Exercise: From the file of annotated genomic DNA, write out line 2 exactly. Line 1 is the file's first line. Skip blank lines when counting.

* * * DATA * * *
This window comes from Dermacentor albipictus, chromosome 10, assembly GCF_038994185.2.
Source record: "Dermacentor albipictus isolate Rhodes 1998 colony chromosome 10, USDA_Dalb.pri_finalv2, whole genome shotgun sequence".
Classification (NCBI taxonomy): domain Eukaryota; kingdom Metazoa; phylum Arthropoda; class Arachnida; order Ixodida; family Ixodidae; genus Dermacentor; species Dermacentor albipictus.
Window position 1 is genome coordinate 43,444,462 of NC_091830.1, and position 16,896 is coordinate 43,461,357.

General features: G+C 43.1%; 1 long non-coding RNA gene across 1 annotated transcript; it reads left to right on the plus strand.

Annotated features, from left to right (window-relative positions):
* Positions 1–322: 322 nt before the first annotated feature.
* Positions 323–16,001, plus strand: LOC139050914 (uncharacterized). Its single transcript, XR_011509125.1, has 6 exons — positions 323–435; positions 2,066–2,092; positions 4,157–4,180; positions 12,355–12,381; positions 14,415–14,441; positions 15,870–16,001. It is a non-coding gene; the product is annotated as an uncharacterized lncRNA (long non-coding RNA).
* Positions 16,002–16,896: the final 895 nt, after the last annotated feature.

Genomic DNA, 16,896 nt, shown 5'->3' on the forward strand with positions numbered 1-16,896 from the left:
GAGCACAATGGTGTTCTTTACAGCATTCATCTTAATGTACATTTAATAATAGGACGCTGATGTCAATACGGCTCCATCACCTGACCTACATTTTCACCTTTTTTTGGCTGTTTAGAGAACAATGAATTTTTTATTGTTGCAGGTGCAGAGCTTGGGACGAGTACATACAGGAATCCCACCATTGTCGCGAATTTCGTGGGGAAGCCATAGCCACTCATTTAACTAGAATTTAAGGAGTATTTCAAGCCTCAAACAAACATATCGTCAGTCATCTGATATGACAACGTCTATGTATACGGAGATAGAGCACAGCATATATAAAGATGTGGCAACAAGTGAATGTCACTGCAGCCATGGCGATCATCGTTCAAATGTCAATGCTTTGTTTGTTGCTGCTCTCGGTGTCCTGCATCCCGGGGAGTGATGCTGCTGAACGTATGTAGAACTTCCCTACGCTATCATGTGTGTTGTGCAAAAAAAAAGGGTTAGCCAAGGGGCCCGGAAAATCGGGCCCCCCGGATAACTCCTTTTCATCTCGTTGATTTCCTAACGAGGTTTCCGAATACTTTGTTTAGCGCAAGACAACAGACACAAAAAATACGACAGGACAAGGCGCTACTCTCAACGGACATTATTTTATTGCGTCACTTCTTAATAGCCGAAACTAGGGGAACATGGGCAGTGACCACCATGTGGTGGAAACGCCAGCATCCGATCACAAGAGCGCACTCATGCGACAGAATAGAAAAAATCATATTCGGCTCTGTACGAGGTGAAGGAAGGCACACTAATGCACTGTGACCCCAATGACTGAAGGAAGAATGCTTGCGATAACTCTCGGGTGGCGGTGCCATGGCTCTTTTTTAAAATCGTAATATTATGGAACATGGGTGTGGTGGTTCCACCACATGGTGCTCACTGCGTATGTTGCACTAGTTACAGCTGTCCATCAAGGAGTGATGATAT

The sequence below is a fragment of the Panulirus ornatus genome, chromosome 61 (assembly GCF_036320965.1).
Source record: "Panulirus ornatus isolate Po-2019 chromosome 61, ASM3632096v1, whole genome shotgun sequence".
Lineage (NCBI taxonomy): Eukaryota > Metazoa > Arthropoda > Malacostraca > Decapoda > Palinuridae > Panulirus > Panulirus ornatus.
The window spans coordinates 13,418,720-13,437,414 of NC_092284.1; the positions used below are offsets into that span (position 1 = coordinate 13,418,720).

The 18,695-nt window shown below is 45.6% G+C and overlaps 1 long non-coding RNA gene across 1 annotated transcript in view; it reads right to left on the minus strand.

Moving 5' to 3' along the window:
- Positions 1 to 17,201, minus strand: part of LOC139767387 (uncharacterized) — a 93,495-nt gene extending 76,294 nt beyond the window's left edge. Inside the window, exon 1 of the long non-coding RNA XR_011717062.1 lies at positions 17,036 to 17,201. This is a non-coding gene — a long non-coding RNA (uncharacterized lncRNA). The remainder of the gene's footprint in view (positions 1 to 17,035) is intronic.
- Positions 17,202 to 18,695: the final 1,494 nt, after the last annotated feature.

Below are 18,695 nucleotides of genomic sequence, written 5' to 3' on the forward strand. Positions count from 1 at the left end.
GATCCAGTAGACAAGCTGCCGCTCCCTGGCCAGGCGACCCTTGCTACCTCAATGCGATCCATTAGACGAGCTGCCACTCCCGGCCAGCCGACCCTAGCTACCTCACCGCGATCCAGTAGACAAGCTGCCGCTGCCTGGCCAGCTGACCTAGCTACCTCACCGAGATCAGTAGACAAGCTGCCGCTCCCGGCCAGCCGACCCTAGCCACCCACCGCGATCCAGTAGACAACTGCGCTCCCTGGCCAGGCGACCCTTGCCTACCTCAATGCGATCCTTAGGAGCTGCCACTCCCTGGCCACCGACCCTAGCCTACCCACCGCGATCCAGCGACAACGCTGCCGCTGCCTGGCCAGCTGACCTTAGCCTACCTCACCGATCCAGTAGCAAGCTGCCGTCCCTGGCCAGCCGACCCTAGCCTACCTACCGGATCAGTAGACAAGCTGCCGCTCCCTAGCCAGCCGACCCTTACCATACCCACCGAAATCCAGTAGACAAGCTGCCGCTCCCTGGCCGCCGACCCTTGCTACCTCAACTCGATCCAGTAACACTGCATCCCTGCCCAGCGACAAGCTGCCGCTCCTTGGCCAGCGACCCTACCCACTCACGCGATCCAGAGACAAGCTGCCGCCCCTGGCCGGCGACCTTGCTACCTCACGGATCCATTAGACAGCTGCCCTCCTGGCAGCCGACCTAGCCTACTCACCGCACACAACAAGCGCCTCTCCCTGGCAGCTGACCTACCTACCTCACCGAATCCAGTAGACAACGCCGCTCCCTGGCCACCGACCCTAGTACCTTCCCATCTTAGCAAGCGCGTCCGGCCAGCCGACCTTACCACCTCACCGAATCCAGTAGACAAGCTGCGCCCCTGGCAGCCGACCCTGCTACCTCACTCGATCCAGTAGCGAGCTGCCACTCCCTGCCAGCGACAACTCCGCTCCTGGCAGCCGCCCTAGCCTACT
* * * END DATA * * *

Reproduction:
Source record: "Dermacentor albipictus isolate Rhodes 1998 colony chromosome 10, USDA_Dalb.pri_finalv2, whole genome shotgun sequence".